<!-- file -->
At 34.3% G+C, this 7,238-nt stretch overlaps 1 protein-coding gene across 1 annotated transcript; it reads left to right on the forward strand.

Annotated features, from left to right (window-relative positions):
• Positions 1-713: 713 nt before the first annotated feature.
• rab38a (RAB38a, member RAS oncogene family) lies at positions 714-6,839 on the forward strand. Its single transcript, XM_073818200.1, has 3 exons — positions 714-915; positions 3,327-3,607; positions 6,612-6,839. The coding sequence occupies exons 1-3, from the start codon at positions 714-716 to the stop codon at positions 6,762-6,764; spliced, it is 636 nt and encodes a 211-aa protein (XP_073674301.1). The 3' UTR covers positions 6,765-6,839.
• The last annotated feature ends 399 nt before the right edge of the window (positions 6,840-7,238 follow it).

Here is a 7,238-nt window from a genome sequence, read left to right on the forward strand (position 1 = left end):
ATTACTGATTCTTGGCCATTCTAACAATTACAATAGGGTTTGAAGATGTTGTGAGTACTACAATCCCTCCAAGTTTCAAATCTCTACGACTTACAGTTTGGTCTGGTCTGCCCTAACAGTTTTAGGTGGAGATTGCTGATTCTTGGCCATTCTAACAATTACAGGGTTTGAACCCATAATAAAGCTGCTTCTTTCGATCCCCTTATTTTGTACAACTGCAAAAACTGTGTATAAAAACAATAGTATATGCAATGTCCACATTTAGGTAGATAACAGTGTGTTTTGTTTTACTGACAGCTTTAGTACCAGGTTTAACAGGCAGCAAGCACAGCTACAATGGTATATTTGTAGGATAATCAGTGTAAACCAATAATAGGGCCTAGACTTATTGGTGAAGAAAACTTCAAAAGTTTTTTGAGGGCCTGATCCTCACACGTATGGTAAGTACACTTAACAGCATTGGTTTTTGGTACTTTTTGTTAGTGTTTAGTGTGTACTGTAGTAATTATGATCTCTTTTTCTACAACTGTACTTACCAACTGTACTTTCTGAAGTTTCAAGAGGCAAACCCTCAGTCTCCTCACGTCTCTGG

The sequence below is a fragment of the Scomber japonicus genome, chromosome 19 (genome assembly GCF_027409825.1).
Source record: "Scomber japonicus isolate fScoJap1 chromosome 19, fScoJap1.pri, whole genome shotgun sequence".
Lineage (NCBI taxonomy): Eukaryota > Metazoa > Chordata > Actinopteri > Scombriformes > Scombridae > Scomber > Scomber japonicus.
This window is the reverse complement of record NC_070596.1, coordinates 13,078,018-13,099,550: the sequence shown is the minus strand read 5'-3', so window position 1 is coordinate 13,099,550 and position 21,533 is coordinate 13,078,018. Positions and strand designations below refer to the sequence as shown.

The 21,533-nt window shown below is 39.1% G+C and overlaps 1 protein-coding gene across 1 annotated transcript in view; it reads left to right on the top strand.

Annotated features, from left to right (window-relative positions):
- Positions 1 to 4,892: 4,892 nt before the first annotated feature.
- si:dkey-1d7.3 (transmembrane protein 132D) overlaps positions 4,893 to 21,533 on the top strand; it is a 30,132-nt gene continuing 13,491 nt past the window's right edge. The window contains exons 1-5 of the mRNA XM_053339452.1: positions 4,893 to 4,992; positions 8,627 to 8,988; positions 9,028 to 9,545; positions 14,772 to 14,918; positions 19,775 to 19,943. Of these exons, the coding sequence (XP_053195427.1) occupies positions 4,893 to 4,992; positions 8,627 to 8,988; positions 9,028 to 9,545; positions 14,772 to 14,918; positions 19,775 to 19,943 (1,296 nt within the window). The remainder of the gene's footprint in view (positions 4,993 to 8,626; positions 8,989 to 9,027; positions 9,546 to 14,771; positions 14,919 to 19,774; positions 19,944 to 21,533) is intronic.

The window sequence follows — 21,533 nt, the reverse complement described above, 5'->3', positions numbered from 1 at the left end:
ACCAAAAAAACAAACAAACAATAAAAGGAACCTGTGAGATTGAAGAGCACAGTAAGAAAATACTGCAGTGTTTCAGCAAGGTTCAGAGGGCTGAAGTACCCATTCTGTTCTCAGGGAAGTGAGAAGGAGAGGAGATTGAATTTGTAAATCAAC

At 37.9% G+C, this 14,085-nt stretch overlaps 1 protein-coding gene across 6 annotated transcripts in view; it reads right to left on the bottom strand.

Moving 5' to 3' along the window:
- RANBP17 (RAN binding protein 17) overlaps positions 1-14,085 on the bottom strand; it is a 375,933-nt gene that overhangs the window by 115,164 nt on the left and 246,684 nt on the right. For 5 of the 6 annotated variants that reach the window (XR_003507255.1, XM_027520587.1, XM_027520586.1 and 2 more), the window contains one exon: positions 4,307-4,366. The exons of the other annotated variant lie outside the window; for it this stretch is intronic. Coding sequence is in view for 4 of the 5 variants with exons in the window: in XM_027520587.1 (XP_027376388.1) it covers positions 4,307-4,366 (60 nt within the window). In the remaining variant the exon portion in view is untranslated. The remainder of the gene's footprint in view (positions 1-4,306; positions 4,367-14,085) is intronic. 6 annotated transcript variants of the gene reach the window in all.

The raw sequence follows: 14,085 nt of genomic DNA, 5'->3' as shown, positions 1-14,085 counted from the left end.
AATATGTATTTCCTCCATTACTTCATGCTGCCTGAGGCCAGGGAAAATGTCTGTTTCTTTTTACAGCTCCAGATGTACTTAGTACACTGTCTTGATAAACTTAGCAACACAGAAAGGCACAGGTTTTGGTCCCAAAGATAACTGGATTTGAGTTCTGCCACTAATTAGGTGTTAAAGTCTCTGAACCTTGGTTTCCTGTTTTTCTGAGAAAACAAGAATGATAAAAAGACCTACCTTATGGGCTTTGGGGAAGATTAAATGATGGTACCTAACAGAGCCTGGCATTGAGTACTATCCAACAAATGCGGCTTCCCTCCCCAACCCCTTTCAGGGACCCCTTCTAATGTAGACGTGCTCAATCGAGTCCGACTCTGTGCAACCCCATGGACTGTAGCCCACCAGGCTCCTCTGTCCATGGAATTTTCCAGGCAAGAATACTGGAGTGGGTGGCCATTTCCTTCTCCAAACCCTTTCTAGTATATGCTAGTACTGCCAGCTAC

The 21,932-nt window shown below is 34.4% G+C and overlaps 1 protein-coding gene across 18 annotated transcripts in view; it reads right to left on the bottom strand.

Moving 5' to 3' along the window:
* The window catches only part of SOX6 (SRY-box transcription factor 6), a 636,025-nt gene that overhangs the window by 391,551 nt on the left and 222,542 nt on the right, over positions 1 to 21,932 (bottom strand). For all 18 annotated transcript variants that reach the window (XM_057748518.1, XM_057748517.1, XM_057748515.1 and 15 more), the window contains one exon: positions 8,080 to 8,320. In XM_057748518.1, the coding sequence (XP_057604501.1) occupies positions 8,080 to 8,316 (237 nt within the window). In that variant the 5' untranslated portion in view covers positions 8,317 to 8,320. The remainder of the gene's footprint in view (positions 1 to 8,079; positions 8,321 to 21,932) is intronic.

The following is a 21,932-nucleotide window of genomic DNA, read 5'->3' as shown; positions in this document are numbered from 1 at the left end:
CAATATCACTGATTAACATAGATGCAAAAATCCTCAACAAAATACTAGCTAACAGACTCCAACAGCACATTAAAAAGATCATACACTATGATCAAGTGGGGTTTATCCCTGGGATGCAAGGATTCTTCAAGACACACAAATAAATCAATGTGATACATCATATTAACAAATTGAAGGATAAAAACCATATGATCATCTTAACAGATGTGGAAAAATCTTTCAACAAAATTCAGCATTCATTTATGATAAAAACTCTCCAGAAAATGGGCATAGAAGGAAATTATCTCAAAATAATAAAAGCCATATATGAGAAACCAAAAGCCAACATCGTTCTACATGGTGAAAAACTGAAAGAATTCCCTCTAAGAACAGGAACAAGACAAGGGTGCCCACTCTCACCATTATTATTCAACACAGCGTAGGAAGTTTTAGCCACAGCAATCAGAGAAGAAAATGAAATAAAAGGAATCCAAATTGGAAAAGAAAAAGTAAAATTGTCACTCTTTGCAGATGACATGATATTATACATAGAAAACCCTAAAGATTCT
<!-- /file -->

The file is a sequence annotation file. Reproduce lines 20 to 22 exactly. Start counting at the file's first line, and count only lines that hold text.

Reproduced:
- RANBP17 (RAN binding protein 17) overlaps positions 1-14,085 on the bottom strand; it is a 375,933-nt gene that overhangs the window by 115,164 nt on the left and 246,684 nt on the right. For 5 of the 6 annotated variants that reach the window (XR_003507255.1, XM_027520587.1, XM_027520586.1 and 2 more), the window contains one exon: positions 4,307-4,366. The exons of the other annotated variant lie outside the window; for it this stretch is intronic. Coding sequence is in view for 4 of the 5 variants with exons in the window: in XM_027520587.1 (XP_027376388.1) it covers positions 4,307-4,366 (60 nt within the window). In the remaining variant the exon portion in view is untranslated. The remainder of the gene's footprint in view (positions 1-4,306; positions 4,367-14,085) is intronic. 6 annotated transcript variants of the gene reach the window in all.

The raw sequence follows: 14,085 nt of genomic DNA, 5'->3' as shown, positions 1-14,085 counted from the left end.
AATATGTATTTCCTCCATTACTTCATGCTGCCTGAGGCCAGGGAAAATGTCTGTTTCTTTTTACAGCTCCAGATGTACTTAGTACACTGTCTTGATAAACTTAGCAACACAGAAAGGCACAGGTTTTGGTCCCAAAGATAACTGGATTTGAGTTCTGCCACTAATTAGGTGTTAAAGTCTCTGAACCTTGGTTTCCTGTTTTTCTGAGAAAACAAGAATGATAAAAAGACCTACCTTATGGGCTTTGGGGAAGATTAAATGATGGTACCTAACAGAGCCTGGCATTGAGTACTATCCAACAAATGCGGCTTCCCTCCCCAACCCCTTTCAGGGACCCCTTCTAATGTAGACGTGCTCAATCGAGTCCGACTCTGTGCAACCCCATGGACTGTAGCCCACCAGGCTCCTCTGTCCATGGAATTTTCCAGGCAAGAATACTGGAGTGGGTGGCCATTTCCTTCTCCAAACCCTTTCTAGTATATGCTAGTACTGCCAGCTAC